Digital Photography 1 on 1: Episode 32: Composition: Adorama Photography TV
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Digital Photography 1 on 1: Episode 32: Composition: Adorama Photography TV

October 13, 2019


Announcer: Adorama TV presents Digital Photography
One on One, where we answer your questions. Here’s your host, Mark Wallace. Mark Wallace: Hi, everybody. Welcome to this
week’s episode of Digital Photography One on One. I’m Mark Wallace. Well, this week we have a question from Amanda
in Culver City, California, and Amanda asks… [music begins] Mark: “I’m brand new to photography. Can you
give me some tips for becoming a better photographer?” [music ends] Mark: Well, Amanda, the worst-kept secret
about photography is: the way to get better is to practice, practice, practice. A lot
of people say that; we’ve seen it in a lot of our interviews. In fact, I think every
single person we’ve interviewed on our other show, How’d They Do That? — those professional
photographers all say the same thing: you need to practice to become a better photographer. Now, that sounds all good and fun, but what
do you practice? What do you do? Well, I’m going to give you three things that you can
practice to become a better photographer, and these are all basic elements of composition.
So let’s start with the first one. It’s called Pattern. Then we’ll go to the second one,
and that is called Unusual Point of View, and then we’ll wind up talking about something
called the Rule of Thirds. So let’s start with the first, and that’s
Pattern. Now, Pattern is exactly what it sounds like: it’s repeating things. So, we have a
shot here. This is actually a tree that I took a picture of. It’s a palm tree here in
Phoenix. So, when you get really close you see this repeating pattern. So if you look
closely around you, you’ll see that you can find pattern almost anywhere. The next shot here is actually — this is
a tabletop. When you zoom in on that, you get a nice pattern. And then, even, you can
be walking along some bricks on a road, and you can see that you’ve got some nice pattern.
The more you look, the more you’ll see pattern everywhere. There are a couple of rules to this. You can
break the rules later on, but originally what you want to do is you want to fill the frame
with just the pattern. For example, on this shot here of the tabletop, we don’t want to
show the entire table, even though it’s got a nice pattern to it. We really want to zoom
in and fill the frame with just the tabletop. Same with the bricks here, and you’ll get
some terrific shots. All right, let’s talk about the next thing.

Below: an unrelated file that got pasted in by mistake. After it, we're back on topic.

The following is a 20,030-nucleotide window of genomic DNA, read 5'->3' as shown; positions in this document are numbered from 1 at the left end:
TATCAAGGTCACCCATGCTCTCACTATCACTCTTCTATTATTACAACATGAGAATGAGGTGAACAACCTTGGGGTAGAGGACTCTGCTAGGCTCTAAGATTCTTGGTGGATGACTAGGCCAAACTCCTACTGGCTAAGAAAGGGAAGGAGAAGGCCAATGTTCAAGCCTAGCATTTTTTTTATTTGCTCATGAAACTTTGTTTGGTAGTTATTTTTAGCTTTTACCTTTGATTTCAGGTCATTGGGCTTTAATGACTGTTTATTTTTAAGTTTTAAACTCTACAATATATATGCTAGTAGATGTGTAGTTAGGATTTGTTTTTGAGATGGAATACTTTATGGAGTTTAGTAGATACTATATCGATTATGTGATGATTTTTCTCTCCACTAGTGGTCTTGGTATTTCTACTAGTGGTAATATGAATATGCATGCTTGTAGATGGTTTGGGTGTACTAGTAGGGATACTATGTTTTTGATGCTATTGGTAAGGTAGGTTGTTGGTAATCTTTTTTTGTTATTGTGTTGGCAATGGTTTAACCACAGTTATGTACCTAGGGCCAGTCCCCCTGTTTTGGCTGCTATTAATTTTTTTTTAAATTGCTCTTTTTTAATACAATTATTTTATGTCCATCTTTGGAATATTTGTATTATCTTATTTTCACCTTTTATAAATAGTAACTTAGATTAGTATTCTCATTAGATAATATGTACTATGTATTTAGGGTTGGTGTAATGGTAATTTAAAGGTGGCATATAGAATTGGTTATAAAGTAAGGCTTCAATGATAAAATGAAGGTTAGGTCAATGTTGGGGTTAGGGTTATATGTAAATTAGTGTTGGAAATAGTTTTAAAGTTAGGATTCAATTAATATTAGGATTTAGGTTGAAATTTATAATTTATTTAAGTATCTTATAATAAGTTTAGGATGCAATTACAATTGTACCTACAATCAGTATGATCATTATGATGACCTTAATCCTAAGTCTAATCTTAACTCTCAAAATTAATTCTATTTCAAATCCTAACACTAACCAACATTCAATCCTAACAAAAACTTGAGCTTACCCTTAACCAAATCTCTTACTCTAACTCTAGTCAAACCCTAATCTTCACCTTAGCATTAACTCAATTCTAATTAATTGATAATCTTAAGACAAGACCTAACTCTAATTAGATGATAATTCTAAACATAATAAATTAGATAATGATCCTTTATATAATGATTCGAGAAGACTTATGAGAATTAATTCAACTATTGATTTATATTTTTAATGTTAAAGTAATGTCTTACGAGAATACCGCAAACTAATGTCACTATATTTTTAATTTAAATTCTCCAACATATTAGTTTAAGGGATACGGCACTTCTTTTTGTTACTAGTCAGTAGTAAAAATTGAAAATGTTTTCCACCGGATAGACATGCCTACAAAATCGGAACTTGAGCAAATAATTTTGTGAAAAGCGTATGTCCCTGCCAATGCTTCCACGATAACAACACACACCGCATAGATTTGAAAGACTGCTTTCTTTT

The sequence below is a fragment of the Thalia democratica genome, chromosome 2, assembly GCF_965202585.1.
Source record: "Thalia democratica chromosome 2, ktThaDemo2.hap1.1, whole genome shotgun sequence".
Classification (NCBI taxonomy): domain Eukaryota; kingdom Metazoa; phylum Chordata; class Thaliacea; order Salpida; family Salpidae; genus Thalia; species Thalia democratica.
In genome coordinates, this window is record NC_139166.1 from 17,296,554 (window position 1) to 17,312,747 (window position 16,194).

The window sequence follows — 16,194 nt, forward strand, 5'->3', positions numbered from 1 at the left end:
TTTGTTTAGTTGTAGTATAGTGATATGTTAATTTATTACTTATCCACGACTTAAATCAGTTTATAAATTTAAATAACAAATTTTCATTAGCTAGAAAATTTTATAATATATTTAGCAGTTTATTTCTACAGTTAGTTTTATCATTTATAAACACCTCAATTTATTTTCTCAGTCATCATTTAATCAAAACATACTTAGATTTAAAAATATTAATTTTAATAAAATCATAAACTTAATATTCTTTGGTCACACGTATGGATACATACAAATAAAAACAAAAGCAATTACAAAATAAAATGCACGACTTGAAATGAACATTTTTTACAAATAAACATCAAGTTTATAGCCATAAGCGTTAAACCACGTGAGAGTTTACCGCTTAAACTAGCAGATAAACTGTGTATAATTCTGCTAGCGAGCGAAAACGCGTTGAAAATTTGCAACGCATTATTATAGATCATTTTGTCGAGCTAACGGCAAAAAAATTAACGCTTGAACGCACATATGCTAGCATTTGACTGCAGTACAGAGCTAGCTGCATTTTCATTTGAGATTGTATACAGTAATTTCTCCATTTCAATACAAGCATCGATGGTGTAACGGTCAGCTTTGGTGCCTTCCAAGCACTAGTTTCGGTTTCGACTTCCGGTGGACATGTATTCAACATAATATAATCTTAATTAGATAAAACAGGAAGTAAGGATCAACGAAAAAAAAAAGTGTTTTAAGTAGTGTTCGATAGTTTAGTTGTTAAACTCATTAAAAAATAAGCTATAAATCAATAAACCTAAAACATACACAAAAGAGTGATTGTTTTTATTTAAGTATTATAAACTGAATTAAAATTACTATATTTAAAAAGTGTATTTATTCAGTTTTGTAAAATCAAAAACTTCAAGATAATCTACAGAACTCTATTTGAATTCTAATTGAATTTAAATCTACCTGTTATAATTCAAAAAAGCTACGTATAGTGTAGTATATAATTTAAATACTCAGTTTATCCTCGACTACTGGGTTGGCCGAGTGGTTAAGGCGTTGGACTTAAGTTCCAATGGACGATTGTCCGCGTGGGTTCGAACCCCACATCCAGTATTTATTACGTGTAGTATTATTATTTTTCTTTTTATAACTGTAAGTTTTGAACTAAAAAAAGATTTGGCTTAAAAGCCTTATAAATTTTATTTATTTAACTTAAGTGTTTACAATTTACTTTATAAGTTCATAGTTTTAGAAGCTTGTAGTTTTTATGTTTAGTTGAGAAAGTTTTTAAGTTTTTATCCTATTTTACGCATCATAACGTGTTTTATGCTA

It’s called Unusual Point of View. Now, this doesn’t mean it’s crazy point of view; it
just means looking at something from a point of view that’s not normal. For example, here is a plant. So normally
you see the whole plant, but I took my camera, I got a lot closer to just one of the leaves,
and then shot that plant with the sun coming from behind, and I got this really interesting
shot. Now notice, this also has pattern to it, so sometimes you can mix different elements
of composition — almost always, actually — to get really interesting shots. So here’s another shot that you’re probably
very familiar with. It’s the old trusty Eiffel Tower. This is the way we normally see it.
This is normal point of view, and here’s another look at that from an unusual point of view.
So instead of looking at the entire thing, we’re just looking from the bottom. I’ve twisted
my camera a little bit to give it a little bit more interest. And so, this is the Eiffel
Tower from an unusual point of view. Or it could just be an everyday thing like
a cup of coffee. Well, we normally see the entire table and our coffee and all that kind
of stuff. Well, one day I was out and I had a delicious cup of coffee, and so I got very
close. So that’s also an unusual point of view because normally we don’t see just a
cup of coffee. So getting close is a great way to get Unusual Point of View. Well, the third thing we’re going to talk
about is something called the Rule of Thirds. This is something that you’ll see over and
over and over again in photographs all over the place. In fact, once you know about it,
it’s hard not to see it. So let’s talk about what it is. So if we take a look at a picture like our
cup of coffee here, and we break that up into thirds — I’ll put a little grid over that